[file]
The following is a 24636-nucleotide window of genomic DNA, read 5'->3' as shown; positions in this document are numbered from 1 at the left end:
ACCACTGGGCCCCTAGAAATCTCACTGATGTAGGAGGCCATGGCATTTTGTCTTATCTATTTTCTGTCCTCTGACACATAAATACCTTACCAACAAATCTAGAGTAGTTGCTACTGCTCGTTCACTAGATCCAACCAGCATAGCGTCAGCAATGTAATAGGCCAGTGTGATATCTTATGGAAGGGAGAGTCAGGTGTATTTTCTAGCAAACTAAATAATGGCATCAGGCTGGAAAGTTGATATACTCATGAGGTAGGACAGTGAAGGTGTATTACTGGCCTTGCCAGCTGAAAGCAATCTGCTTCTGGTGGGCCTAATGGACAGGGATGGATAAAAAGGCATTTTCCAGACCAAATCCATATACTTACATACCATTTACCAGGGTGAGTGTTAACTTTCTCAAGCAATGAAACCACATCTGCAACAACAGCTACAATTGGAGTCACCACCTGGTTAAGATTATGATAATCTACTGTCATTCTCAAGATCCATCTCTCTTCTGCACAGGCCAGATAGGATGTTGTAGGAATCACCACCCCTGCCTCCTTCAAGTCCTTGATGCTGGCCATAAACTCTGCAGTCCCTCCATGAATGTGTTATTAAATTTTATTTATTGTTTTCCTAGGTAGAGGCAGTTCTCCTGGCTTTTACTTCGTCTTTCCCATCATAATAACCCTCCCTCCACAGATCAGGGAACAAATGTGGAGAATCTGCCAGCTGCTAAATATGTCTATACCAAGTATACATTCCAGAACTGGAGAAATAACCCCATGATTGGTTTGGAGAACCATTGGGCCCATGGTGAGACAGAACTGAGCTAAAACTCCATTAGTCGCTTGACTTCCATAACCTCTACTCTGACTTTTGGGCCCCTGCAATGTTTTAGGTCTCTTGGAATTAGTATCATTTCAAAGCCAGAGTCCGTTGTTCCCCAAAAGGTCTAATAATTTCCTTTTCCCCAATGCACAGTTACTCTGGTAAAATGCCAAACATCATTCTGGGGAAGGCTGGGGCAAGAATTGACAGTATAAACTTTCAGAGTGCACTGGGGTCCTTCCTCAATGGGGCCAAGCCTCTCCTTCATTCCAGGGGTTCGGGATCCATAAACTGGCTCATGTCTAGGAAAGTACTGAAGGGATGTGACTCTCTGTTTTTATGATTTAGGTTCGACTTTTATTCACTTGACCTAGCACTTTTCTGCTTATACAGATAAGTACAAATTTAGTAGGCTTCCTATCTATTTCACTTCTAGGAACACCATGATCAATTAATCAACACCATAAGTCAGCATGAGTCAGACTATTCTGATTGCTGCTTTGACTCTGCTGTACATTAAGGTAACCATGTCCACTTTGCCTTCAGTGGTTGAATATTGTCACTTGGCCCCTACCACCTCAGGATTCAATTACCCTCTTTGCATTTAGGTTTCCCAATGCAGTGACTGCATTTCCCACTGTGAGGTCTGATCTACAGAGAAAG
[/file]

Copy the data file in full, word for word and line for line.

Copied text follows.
The following is a 24636-nucleotide window of genomic DNA, read 5'->3' as shown; positions in this document are numbered from 1 at the left end:
ACCACTGGGCCCCTAGAAATCTCACTGATGTAGGAGGCCATGGCATTTTGTCTTATCTATTTTCTGTCCTCTGACACATAAATACCTTACCAACAAATCTAGAGTAGTTGCTACTGCTCGTTCACTAGATCCAACCAGCATAGCGTCAGCAATGTAATAGGCCAGTGTGATATCTTATGGAAGGGAGAGTCAGGTGTATTTTCTAGCAAACTAAATAATGGCATCAGGCTGGAAAGTTGATATACTCATGAGGTAGGACAGTGAAGGTGTATTACTGGCCTTGCCAGCTGAAAGCAATCTGCTTCTGGTGGGCCTAATGGACAGGGATGGATAAAAAGGCATTTTCCAGACCAAATCCATATACTTACATACCATTTACCAGGGTGAGTGTTAACTTTCTCAAGCAATGAAACCACATCTGCAACAACAGCTACAATTGGAGTCACCACCTGGTTAAGATTATGATAATCTACTGTCATTCTCAAGATCCATCTCTCTTCTGCACAGGCCAGATAGGATGTTGTAGGAATCACCACCCCTGCCTCCTTCAAGTCCTTGATGCTGGCCATAAACTCTGCAGTCCCTCCATGAATGTGTTATTAAATTTTATTTATTGTTTTCCTAGGTAGAGGCAGTTCTCCTGGCTTTTACTTCGTCTTTCCCATCATAATAACCCTCCCTCCACAGATCAGGGAACAAATGTGGAGAATCTGCCAGCTGCTAAATATGTCTATACCAAGTATACATTCCAGAACTGGAGAAATAACCCCATGATTGGTTTGGAGAACCATTGGGCCCATGGTGAGACAGAACTGAGCTAAAACTCCATTAGTCGCTTGACTTCCATAACCTCTACTCTGACTTTTGGGCCCCTGCAATGTTTTAGGTCTCTTGGAATTAGTATCATTTCAAAGCCAGAGTCCGTTGTTCCCCAAAAGGTCTAATAATTTCCTTTTCCCCAATGCACAGTTACTCTGGTAAAATGCCAAACATCATTCTGGGGAAGGCTGGGGCAAGAATTGACAGTATAAACTTTCAGAGTGCACTGGGGTCCTTCCTCAATGGGGCCAAGCCTCTCCTTCATTCCAGGGGTTCGGGATCCATAAACTGGCTCATGTCTAGGAAAGTACTGAAGGGATGTGACTCTCTGTTTTTATGATTTAGGTTCGACTTTTATTCACTTGACCTAGCACTTTTCTGCTTATACAGATAAGTACAAATTTAGTAGGCTTCCTATCTATTTCACTTCTAGGAACACCATGATCAATTAATCAACACCATAAGTCAGCATGAGTCAGACTATTCTGATTGCTGCTTTGACTCTGCTGTACATTAAGGTAACCATGTCCACTTTGCCTTCAGTGGTTGAATATTGTCACTTGGCCCCTACCACCTCAGGATTCAATTACCCTCTTTGCATTTAGGTTTCCCAATGCAGTGACTGCATTTCCCACTGTGAGGTCTGATCTACAGAGAAAG